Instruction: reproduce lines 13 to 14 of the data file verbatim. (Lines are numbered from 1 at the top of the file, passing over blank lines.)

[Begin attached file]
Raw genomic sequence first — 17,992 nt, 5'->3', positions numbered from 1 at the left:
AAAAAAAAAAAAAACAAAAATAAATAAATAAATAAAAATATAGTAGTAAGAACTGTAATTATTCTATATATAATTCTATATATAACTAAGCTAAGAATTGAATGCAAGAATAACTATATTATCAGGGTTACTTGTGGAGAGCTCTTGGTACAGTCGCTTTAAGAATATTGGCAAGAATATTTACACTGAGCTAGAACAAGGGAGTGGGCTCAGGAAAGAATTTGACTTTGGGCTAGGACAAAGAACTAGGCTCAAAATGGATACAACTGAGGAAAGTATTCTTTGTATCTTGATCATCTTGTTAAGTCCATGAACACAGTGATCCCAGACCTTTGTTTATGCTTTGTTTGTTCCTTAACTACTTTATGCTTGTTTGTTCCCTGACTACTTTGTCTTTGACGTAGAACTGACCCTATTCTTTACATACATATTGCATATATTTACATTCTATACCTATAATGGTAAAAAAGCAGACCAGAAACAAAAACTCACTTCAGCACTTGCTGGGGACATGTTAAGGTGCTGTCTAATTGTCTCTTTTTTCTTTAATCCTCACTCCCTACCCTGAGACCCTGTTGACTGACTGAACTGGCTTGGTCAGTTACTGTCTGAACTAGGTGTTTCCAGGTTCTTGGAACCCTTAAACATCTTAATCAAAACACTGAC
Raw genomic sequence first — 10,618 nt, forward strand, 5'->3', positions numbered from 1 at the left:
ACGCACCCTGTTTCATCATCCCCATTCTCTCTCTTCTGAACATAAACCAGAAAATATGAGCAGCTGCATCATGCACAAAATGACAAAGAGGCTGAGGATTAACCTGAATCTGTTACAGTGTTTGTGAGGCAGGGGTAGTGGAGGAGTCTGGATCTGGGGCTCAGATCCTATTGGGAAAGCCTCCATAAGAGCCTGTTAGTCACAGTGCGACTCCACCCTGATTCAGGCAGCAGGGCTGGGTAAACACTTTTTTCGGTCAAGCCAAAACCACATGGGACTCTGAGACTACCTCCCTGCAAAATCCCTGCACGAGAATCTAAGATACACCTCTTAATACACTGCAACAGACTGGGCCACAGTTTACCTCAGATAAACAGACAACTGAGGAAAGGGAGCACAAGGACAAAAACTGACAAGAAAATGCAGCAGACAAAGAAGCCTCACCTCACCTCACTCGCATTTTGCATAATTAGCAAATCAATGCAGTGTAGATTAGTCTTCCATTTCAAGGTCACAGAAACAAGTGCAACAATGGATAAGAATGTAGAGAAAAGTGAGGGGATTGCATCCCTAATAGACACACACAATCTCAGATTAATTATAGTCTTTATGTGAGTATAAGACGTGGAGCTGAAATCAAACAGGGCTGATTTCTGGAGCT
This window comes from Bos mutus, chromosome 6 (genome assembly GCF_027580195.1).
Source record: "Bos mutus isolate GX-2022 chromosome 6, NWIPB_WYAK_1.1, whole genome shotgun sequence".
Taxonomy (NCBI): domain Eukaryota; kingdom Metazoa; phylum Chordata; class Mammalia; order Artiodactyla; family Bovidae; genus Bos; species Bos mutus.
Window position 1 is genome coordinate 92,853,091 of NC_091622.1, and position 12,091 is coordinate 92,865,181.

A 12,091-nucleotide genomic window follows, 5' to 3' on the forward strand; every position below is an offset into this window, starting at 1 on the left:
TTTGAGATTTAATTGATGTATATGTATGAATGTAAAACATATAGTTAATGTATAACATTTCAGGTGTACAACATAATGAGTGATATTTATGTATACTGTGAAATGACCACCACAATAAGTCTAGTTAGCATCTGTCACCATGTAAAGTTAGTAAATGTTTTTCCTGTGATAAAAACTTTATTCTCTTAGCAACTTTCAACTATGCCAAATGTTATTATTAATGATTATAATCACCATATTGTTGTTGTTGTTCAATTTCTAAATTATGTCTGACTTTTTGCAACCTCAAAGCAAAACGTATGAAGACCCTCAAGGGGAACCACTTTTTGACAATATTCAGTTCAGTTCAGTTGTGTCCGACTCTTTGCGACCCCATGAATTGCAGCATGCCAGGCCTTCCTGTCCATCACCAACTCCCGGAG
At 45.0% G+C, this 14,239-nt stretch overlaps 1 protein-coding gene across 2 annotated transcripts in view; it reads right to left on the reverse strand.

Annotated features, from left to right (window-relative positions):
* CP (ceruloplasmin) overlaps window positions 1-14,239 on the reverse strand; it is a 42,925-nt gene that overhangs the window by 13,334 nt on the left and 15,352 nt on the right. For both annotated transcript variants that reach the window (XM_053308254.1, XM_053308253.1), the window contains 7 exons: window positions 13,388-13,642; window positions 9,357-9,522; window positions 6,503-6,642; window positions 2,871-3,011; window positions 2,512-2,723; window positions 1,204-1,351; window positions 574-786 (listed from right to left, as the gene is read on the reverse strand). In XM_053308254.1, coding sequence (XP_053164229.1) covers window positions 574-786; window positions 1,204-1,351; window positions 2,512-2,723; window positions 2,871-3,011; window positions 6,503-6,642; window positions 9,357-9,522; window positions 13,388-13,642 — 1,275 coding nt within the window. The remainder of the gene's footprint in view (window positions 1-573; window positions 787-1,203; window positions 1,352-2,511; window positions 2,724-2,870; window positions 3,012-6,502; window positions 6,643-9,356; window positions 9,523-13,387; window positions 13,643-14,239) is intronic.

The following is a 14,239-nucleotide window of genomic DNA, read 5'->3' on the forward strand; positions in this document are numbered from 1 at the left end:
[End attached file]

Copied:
* CP (ceruloplasmin) overlaps window positions 1-14,239 on the reverse strand; it is a 42,925-nt gene that overhangs the window by 13,334 nt on the left and 15,352 nt on the right. For both annotated transcript variants that reach the window (XM_053308254.1, XM_053308253.1), the window contains 7 exons: window positions 13,388-13,642; window positions 9,357-9,522; window positions 6,503-6,642; window positions 2,871-3,011; window positions 2,512-2,723; window positions 1,204-1,351; window positions 574-786 (listed from right to left, as the gene is read on the reverse strand). In XM_053308254.1, coding sequence (XP_053164229.1) covers window positions 574-786; window positions 1,204-1,351; window positions 2,512-2,723; window positions 2,871-3,011; window positions 6,503-6,642; window positions 9,357-9,522; window positions 13,388-13,642 — 1,275 coding nt within the window. The remainder of the gene's footprint in view (window positions 1-573; window positions 787-1,203; window positions 1,352-2,511; window positions 2,724-2,870; window positions 3,012-6,502; window positions 6,643-9,356; window positions 9,523-13,387; window positions 13,643-14,239) is intronic.

The following is a 14,239-nucleotide window of genomic DNA, read 5'->3' on the forward strand; positions in this document are numbered from 1 at the left end: